January 13, 2015

Three Steps for Building an Effective Talent Recruitment and Development Strategy

Ernest Andrade  /  Andrade Economics

Surprisingly, the questionable practice of economic development groups pouring large amounts of public and private funds into chasing companies from outside the state or region to satisfy their business recruitment goals is still common practice around the United States. A quick analysis of the data over a period of time demonstrates that this approach to economic development is less than ideal and nearly always statistically ineffective in the long-term for communities looking to diversify, grow and strengthen their economies.

As communities struggle to optimize their economic assets to bring high-wage jobs, reduce brain drain and expand into new sectors, a smarter approach is paring back an external business recruitment model as the sole tactic and allocating a meaningful share of resources to nurture and develop an environment ideally suited for the types of businesses and jobs the community is seeking. The result is often a healthy and dynamic business climate and leads to increased engagement from the existing business community whose insights and advice are far more valuable than external consultants.

Deploying an effective talent acquisition and development strategy has been proven to be one of the best ways a community can create an attractive business climate. At the Charleston Digital Corridor, we adopted a straightforward three-tier strategy:

1. CharlestonWorks™ - This portal showcases companies operating in the region and highlights those that are hiring.

2. Talent Portal - A resource where companies can post available positions and view talent.

3. CODEcamp - A community-sourced training program that provides instruction in open source Web and mobile technologies.

We know from multiple sources that at least 80% of individuals and companies seeking information for possible relocation review relevant websites in target communities to improve their decision. CharlestonWorks™ plays an important role in this search by showcasing the depth of tech and tech- related companies in the region. The CharlestonWorks portal epitomizes a "Show me - don't tell me" value proposition, and benefits both business leaders and job seekers.

One of the many comments we've received regarding the Tier 1 of CharlestonWorks demonstrates its effectiveness:

"I am just emailing to compliment you on the GREAT redesign of CharlestonWorks. I stumbled upon and used this site in 2010 when I moved here and found the job that I now have. Well done!" Tim V.

Going a step deeper, although there are vast numbers of national and global job sites, the offerings on the local/regional level are either entirely absent or typically don't meet the real needs of the community. For those businesses and career seekers on your doorstep, the ones with whom you have a relationship, a quality local talent portal of both job openings and job seekers is a critical resource for the community.

The Charleston Digital Corridor's talent portal is not just about eyeballs on jobs. It was built on the simple but powerful realization: Non-local career seekers who come to the portal have their hearts set on relocating to Charleston. This can reduce or eliminate employee relocation costs. Employer feedback has been tremendously positive. Companies have rated the quality of job applicants and talent acquisition rate consistently higher than they experience with national portals.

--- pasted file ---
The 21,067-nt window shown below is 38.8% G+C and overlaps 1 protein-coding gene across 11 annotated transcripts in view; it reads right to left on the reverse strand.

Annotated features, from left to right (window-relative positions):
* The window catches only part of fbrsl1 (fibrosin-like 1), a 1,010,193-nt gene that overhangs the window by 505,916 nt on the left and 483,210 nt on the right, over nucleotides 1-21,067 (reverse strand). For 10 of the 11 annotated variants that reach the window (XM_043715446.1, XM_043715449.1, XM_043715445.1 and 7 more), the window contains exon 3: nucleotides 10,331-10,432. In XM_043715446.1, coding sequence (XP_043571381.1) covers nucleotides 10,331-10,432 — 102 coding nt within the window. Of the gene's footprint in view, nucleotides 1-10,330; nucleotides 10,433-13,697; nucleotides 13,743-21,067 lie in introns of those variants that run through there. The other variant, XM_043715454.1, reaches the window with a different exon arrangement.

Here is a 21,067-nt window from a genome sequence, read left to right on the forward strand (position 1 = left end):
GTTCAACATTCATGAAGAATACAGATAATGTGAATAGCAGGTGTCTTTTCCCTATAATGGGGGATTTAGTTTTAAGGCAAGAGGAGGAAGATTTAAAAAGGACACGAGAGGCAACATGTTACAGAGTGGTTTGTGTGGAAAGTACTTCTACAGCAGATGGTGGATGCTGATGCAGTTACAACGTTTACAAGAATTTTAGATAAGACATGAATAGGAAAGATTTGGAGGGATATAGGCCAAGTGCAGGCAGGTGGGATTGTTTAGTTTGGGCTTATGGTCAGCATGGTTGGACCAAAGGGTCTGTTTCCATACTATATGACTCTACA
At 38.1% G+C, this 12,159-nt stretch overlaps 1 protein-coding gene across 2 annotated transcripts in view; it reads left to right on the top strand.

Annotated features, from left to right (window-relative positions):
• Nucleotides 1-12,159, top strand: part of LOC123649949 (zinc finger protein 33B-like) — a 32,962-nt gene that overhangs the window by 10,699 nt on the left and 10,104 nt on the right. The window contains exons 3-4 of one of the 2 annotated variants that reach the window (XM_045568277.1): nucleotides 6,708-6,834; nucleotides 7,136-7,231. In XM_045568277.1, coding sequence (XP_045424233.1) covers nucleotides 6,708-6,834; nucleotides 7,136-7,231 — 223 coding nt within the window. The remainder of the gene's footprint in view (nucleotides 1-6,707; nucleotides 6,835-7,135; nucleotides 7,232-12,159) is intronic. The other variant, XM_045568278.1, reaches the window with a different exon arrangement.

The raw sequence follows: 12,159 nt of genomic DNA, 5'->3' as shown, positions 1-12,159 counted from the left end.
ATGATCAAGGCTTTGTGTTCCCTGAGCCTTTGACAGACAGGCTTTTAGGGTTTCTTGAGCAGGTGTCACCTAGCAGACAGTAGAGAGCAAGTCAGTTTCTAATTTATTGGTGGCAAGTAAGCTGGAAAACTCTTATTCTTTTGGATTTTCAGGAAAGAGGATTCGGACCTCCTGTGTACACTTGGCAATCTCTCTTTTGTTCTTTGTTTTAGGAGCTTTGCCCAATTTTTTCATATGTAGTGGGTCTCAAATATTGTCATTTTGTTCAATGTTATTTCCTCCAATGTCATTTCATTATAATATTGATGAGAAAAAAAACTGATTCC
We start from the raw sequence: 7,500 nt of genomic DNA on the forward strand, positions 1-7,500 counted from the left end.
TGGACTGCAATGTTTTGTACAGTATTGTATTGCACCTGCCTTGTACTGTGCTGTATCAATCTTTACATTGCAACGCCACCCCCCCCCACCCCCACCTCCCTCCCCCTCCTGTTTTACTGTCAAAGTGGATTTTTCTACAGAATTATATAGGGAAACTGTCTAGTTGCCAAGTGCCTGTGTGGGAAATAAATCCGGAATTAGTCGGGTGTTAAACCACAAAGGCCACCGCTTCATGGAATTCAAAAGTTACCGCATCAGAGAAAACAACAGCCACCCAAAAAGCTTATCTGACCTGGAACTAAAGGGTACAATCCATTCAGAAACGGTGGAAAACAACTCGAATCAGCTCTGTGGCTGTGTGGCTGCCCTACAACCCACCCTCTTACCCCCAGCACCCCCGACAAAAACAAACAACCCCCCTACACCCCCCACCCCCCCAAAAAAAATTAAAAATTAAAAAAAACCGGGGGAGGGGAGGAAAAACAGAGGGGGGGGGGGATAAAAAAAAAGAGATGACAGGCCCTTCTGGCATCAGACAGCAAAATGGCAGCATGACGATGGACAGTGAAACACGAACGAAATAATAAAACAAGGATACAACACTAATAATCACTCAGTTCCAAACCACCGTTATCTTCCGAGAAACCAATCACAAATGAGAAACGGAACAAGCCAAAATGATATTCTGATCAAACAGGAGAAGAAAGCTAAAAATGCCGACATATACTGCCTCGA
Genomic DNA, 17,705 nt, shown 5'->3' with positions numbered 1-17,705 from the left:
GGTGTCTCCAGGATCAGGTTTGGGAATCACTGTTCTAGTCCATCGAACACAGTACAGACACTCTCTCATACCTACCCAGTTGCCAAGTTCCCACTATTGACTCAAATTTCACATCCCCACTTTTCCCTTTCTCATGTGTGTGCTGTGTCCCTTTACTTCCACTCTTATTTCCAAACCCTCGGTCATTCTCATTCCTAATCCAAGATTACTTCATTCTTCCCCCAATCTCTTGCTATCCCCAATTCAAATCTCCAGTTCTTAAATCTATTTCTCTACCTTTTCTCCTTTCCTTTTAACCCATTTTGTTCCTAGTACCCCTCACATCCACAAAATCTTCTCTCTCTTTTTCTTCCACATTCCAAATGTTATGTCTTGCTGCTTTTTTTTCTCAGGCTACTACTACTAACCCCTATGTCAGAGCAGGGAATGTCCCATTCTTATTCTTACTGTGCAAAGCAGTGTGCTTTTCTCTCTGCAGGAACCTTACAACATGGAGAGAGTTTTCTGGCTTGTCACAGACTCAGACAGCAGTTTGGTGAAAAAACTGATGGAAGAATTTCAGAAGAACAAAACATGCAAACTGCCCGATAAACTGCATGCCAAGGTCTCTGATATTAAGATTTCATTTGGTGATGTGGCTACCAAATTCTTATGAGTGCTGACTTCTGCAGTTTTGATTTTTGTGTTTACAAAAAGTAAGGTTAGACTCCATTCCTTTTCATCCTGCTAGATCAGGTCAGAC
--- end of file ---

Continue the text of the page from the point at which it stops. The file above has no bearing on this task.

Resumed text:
While tools like CharlestonWorks and the Digital Corridor's talent portal are effective in connecting talent with job opportunities, a community seeking to sustain a pool of talent in a targeted industry MUST develop or support education initiatives consisting of the most in-demand curricula to grow talent from within the community.

Historically, educational training has been the domain of local technical colleges and universities. However, largely due to the breakneck pace at which technologies of all kinds are evolving, the education credentials now required, outdated regulatory environment and the cost of hiring qualified web instructors, these traditional institutions are not able to meet the need of communities seeking to grow tech jobs. Communities are left to fend for themselves.

The Charleston Digital Corridor's deep relationship with our tech companies allows us to source instructor talent from the industry and solicit their input in developing the curriculum for CODEcamp. This perfect alignment between the tech industry and the Digital Corridor as the entity charged with supporting their employment needs is why CODEcamp has experienced such high near-term success. In just over two years since its launch, CODEcamp has trained almost 800 students. Meanwhile, the program, which went from concept to classroom in under three months, continues to be refined to meet the dynamic needs of the students and local tech industry.

Regardless of the type of industry a community seeks to attract, it can succeed by following the Charleston Digital Corridor's three steps. We did not commission studies, form numerous committees or have philosophical "chicken or egg" conversations. We just adopted a simple strategic plan informed by our terrific membership and followed through with execution. And it's working.

About the Author

Ernest Andrade is the Executive Director of the Charleston Digital Corridor Foundation and Principal of Andrade Economics, an economic develop practice focused on positioning communities for sustainable economic prosperity by providing them a comprehensive set of tools and professional services to help them succeed.